As the Editor of the TCT Magazine I was a 100% advocate of additive layer technology. Partly because it was my remit and partly because I caught the bug. Now, it is wholly through choice, although often more tempered by cynicism. I have been wondering of late where this cynicism has come from.
By nature I am an optimist, so can I be optimistic and cynical at the same time? The answer is yes I can. I am cynical about some of the predictions and claims about 3D Printing (3DP) and Additive Manufacturing (AM), these days. I now have a tendency to reserve judgement until I see proof, or establish a strong belief system, before I start waxing lyrical. That said, I am very optimistic about the future of additive technology.
A couple of posts back I positioned myself on middle ground, with a good view. That has brought with it an accusation of sitting on the proverbial fence and acquiring splinters in uncomfortable places. In view of this coming close on the heels of a very exciting meeting I had recently, I am going to vocalise some of my optimism and go on the record with a couple of predictions of my own.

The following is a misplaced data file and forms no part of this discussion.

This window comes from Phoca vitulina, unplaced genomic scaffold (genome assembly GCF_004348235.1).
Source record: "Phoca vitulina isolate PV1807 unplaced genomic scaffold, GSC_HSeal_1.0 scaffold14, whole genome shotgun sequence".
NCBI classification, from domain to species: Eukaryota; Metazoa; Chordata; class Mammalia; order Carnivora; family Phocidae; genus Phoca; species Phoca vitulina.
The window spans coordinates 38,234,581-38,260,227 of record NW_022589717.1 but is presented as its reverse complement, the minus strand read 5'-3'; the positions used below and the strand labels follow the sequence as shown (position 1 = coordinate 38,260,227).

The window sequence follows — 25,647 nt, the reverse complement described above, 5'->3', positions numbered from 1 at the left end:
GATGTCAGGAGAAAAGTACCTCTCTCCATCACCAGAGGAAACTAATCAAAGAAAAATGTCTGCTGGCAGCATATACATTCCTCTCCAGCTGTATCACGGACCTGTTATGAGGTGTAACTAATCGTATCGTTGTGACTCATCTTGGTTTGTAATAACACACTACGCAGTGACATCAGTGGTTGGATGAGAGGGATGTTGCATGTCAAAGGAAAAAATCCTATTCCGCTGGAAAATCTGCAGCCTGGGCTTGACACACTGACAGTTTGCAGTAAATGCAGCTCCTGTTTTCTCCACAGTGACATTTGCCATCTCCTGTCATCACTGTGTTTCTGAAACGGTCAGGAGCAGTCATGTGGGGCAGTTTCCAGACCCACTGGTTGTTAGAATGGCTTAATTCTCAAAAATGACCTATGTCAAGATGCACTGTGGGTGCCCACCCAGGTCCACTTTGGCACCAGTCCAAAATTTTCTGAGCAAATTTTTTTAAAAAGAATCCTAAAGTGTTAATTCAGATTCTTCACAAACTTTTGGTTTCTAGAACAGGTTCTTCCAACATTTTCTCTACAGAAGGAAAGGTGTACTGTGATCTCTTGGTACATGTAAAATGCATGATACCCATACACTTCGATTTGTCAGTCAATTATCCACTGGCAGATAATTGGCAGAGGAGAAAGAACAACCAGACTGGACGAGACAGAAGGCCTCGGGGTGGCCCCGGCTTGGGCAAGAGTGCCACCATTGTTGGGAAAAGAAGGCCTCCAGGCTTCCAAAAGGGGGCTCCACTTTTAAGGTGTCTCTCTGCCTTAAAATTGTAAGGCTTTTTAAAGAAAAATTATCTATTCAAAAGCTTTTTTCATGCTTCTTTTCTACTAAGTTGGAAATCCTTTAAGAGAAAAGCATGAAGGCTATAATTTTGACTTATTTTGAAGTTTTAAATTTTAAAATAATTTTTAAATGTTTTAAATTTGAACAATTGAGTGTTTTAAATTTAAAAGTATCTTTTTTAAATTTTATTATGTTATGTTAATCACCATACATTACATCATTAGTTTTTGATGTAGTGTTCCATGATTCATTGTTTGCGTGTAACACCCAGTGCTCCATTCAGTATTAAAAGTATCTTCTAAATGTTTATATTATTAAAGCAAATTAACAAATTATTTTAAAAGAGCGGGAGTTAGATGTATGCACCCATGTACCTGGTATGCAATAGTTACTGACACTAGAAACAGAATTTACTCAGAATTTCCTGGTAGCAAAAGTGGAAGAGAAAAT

I am not at liberty to disclose any of the contents of my meeting — yet — suffice to say, it prompted this post.
The current additive technology field will diversify, it's already started and it will become much more defined. It will go in two directions with two clearly identified markets — prototyping (3DP) and production (AM). I am not quite so bold as to put a precise date on this, but within the next 5 years. Sooner if Stratasys/HP make good on their promises and the price of concept modellers goes into freefall with the other 3DP vendors scrabbling to compete with RapMan, Solido and Makerbot and regain some of the market share that they will surely lose in the short term.
Things are going to change, and they are going to change in a big way, for AM; and the changes are going to come from left of field. Currently AM activities are viewed as a fringe activity, a process for OEM's with deep pockets or artistic types to 'play' with. As of today, this is a misguided perception, with a host of real applications that one can point to and say, "No, the capabilities of AM technologies are real and they make a real difference." The one that stands out for me is the use of titanium human implants built using the DMLS process from EOS, but there are many more. The problem is, there is no one application that makes enough people sit up and take notice. The applications do not make a 'big enough' difference. Volumes and infrastructure are key limitations.
However, this WILL be turned on its head in the mid-term. I am absolutely, positively convinced of it. Around the year 2013 I fully expect to point people back to this post and say I believed!
All optimistic and cynical comments welcome ....